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News Releases from Region 07

EPA Proposes Old Highway 275 and 288th Street Site in Valley, Neb., to Superfund's National Priorities List

Contact Information: 
Ben Washburn (washburn.ben@epa.gov)

Environmental News


EPA seal(Lenexa, Kan., Sept. 7, 2016) - The U.S. Environmental Protection Agency (EPA) is proposing the addition of the Old Highway 275 and 288th Street Site in Valley, Neb., to the federal Superfund National Priorities List (NPL). An NPL listing notifies the public that EPA believes a site requires further study and cleanup under EPA's Superfund program.

The Old Highway 275 and 288th Street Site consists of groundwater contaminated by trichloroethylene (TCE), tetrachloroethylene (PCE), and cis-1,2-dichloroethene (cis-1,2-DCE) that have impacted one Pines Public Water Supply (PWS) well and four private wells. The PWS impacted well was disconnected, with two remaining PWS wells continuing to serve a population of 2,000. EPA installed whole-house carbon filtration systems at three residences and a former business where TCE-impacted private wells had concentrations that exceeded the Safe Drinking Water Act maximum contaminant level.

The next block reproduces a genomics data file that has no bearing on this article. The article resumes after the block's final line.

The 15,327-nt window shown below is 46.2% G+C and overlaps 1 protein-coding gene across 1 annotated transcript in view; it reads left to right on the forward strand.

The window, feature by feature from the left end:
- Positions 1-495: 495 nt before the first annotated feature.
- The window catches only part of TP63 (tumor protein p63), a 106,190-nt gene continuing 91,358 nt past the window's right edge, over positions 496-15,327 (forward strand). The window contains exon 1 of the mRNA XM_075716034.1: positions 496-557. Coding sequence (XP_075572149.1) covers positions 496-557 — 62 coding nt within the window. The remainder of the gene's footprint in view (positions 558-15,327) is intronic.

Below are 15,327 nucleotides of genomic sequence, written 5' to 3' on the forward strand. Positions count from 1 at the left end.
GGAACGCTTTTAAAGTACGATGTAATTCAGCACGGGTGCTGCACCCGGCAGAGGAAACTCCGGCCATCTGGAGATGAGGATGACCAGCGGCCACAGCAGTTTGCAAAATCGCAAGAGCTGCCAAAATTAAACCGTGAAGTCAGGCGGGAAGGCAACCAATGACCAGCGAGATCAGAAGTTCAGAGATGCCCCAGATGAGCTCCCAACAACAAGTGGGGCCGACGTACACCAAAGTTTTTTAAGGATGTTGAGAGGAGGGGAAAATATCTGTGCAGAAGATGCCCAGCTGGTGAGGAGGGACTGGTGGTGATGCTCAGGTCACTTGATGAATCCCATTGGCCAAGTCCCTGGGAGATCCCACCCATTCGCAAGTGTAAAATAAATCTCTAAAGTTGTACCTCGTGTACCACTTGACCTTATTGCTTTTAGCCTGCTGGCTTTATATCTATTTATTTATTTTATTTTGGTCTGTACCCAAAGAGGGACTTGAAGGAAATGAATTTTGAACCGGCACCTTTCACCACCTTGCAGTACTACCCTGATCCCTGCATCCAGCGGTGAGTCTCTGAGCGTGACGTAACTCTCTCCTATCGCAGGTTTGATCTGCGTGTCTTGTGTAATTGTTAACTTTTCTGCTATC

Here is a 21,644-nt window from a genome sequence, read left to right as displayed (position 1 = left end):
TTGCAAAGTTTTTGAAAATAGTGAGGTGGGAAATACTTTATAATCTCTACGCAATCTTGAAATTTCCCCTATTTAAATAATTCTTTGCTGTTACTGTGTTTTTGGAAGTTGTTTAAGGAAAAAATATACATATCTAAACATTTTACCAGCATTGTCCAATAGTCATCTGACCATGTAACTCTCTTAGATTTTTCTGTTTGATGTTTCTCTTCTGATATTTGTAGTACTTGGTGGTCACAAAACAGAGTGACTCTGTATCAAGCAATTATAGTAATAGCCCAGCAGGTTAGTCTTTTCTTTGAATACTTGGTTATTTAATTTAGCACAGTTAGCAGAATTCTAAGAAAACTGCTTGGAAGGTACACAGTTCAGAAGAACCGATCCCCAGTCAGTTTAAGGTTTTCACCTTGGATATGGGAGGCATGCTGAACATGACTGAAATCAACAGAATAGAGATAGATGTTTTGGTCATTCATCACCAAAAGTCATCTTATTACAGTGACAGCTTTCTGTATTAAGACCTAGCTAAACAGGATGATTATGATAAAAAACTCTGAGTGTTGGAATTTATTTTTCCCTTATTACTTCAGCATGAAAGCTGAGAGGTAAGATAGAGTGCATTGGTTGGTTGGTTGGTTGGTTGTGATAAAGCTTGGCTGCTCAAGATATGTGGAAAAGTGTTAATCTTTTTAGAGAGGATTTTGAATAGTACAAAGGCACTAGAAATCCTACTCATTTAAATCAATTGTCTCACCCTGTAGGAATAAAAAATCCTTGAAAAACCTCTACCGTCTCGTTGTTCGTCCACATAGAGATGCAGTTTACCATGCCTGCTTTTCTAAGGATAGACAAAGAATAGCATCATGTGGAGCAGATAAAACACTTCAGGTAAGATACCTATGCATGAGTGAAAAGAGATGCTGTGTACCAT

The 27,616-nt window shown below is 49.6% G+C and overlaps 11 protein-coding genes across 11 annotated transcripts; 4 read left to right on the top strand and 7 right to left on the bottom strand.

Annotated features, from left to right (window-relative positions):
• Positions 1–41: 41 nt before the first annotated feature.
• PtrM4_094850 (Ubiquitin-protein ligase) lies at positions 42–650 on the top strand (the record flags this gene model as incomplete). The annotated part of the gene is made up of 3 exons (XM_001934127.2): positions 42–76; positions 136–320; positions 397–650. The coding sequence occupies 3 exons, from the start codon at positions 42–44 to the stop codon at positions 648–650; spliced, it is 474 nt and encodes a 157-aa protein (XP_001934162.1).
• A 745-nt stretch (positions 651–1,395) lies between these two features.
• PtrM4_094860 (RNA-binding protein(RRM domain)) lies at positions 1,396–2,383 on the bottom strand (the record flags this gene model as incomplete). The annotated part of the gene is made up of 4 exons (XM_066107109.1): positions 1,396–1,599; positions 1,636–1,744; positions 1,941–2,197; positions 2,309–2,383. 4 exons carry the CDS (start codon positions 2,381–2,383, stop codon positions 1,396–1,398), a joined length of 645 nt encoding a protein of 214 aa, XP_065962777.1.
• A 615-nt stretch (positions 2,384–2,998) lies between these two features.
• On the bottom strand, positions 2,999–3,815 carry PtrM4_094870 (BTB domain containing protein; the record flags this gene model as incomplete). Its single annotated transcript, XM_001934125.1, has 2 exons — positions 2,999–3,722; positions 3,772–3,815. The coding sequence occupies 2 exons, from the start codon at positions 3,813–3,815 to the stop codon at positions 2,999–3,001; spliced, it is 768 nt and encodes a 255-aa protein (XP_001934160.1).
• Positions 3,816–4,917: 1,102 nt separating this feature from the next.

TCE is used in industrial solvents and degreasers, as well as household products such as correction fluids, paints, paint removers, adhesives, rug cleaners, metal cleaners and spot removers. PCE is used for dry cleaning and textile processing, and for vapor degreasing in metal-cleaning operations.

People can be exposed to TCE and/or PCE by breathing contaminated air at home or in the workplace; by drinking, swimming or showering in contaminated water; or through contact with contaminated soil. Industrial emissions of TCE stem mostly from metal degreasing plants and steel pipe and tube manufacturing. Over the past few decades, concentrations of PCE detected in ambient air have declined with reductions in the use of PCE.

The addition of the Old Highway 275 and 288th Street Site to the NPL makes the site eligible for federal funds to comprehensively investigate and address site contamination. These funds also guarantee the public an opportunity to participate in cleanup decisions.

EPA will work to identify potentially responsible parties (PRPs), responsible for the contamination at the site, and require them to conduct or pay for the cleanup. If no viable PRPs are found, EPA will investigate the full extent of the contamination before starting significant cleanup at the site.

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